Mention New York and you get a picture of the Brooklyn bridge
Mention Neurodegeneration and you get the brooklyn bridge of neurodegeneration. It is this picture showing axonal blebbing (green balloon) where the contents of the nerve escapes, because it has been cut. In the centre of an active MS lesion you can get over 10,000 blebs per square millimeter (Trapp et al. N. Eng J Med 1998. I may not be as bad as that so read on). So you want to stop those bleds forming.
DoctorLove works on on pathology and often talks about pre-active microglial lesions, it is suggest that some may develop into MS lesions and others resolve. In this mouse study, they find swollen axons as a forerunner to axonal damage that occur due to energy defects because of effects on the cells energy supplt. This is made in things called mitochondria. In this paper they use a neat bit of microscopy so they can look through cells and they can do this in living beasties to look into the brain or spinal cord. In the mice these axons die, but don’t need to show demyelination. This is perhaps not surprising because mice are pretty bad demyelinating models. Mice tend to lose nerves when attacked by inflammation. In this study they treated beasties that had evidence of nerve swelling, using agents that blocked the oxidative stress. This saved nerves. This swelling occurs in MS
How do they do this?….It’s not important because this needs a trial ,not self-experiment.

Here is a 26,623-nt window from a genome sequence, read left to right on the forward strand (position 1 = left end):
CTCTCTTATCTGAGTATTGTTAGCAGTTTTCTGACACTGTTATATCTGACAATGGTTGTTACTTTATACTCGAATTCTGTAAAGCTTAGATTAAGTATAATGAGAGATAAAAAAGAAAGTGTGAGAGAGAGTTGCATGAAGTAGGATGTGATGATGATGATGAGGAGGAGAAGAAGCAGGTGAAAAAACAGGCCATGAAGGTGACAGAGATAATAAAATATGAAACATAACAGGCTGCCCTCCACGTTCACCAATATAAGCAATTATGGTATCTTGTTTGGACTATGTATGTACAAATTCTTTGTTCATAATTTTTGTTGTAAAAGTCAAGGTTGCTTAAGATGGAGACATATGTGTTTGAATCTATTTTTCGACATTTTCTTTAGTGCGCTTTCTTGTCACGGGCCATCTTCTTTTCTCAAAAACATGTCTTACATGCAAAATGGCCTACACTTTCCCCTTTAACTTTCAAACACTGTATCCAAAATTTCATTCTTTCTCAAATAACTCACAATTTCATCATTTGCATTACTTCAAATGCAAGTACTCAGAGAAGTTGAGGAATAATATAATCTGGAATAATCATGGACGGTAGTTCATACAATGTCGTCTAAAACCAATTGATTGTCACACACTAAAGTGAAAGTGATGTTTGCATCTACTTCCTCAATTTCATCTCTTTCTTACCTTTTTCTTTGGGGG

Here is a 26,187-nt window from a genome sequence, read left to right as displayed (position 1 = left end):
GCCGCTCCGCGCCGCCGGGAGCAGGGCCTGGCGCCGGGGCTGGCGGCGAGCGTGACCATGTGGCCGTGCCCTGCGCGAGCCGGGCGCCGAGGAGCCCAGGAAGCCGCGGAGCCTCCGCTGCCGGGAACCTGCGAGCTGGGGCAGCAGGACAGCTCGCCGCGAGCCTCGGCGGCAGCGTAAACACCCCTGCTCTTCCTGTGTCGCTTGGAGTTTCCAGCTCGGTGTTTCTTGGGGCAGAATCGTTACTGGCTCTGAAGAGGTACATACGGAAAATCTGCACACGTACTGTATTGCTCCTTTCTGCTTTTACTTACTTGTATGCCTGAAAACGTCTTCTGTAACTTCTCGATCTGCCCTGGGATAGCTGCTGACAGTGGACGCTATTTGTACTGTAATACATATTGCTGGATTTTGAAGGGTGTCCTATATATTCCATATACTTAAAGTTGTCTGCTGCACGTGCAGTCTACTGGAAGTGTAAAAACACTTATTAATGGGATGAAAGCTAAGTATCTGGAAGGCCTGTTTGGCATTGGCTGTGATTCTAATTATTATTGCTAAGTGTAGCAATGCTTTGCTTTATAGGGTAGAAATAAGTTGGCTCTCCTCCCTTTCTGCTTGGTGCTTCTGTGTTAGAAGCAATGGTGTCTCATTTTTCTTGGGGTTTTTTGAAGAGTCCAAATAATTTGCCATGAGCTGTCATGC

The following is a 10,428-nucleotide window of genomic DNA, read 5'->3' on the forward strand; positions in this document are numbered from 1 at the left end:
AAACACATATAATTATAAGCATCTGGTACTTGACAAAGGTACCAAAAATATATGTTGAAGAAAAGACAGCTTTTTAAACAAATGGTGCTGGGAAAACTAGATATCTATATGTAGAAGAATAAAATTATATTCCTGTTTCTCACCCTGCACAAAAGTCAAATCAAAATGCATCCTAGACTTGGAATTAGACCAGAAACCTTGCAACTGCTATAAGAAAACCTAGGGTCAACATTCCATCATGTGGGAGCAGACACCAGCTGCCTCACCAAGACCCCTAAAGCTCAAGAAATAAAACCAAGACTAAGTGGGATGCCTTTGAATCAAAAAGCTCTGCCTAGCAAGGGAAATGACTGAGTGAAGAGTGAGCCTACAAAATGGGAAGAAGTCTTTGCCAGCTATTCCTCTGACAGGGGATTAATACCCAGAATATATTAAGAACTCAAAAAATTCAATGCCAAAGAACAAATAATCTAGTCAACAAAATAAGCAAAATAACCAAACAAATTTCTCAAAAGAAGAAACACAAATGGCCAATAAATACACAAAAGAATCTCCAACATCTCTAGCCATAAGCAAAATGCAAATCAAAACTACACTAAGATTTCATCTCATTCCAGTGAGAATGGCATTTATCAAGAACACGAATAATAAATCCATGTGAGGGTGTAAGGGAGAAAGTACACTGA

So there is a way to save nerves. Will there be a trial on this?. It seems to me like it is worth a try?
However after doing the post, thinking it was a new paper, I realised it is a decade old so it never went anywhere…Why Not?
In multiple sclerosis, a common inflammatory disease of the central nervous system, immune-mediated axon damage is responsible for permanent neurological deficits. How axon damage is initiated is not known. Here we use in vivo imaging to identify a previously undescribed variant of axon damage in a mouse model of multiple sclerosis. This process, termed ‘focal axonal degeneration‘ (FAD), is characterized by sequential stages, beginning with focal swellings and progressing to axon fragmentation. Notably, most swollen axons persist unchanged for several days, and some recover spontaneously. Early stages of FAD can be observed in axons with intact myelin sheaths. Thus, contrary to the classical view, demyelination-a hallmark of multiple sclerosis-is not a prerequisite for axon damage. Instead, focal intra-axonal mitochondrial pathology is the earliest ultrastructural sign of damage, and it precedes changes in axon morphology. Molecular imaging and pharmacological experiments show that macrophage-derived reactive oxygen and nitrogen species (ROS and RNS) can trigger mitochondrial pathology and initiate FAD. Indeed, neutralization of ROS and RNS rescues axons that have already entered the degenerative process. Finally, axonal changes consistent with FAD can be detected in acute human multiple sclerosis lesions. In summary, our data suggest that inflammatory axon damage might be spontaneously reversible and thus a potential target for therapy.
Disclaimer: please note that the opinions expressed here are those of the authors and do not reflect the positions of the Barts and the London School of Medicine and Dentistry, nor Barts Health NHS Trust or Queen Mary University London.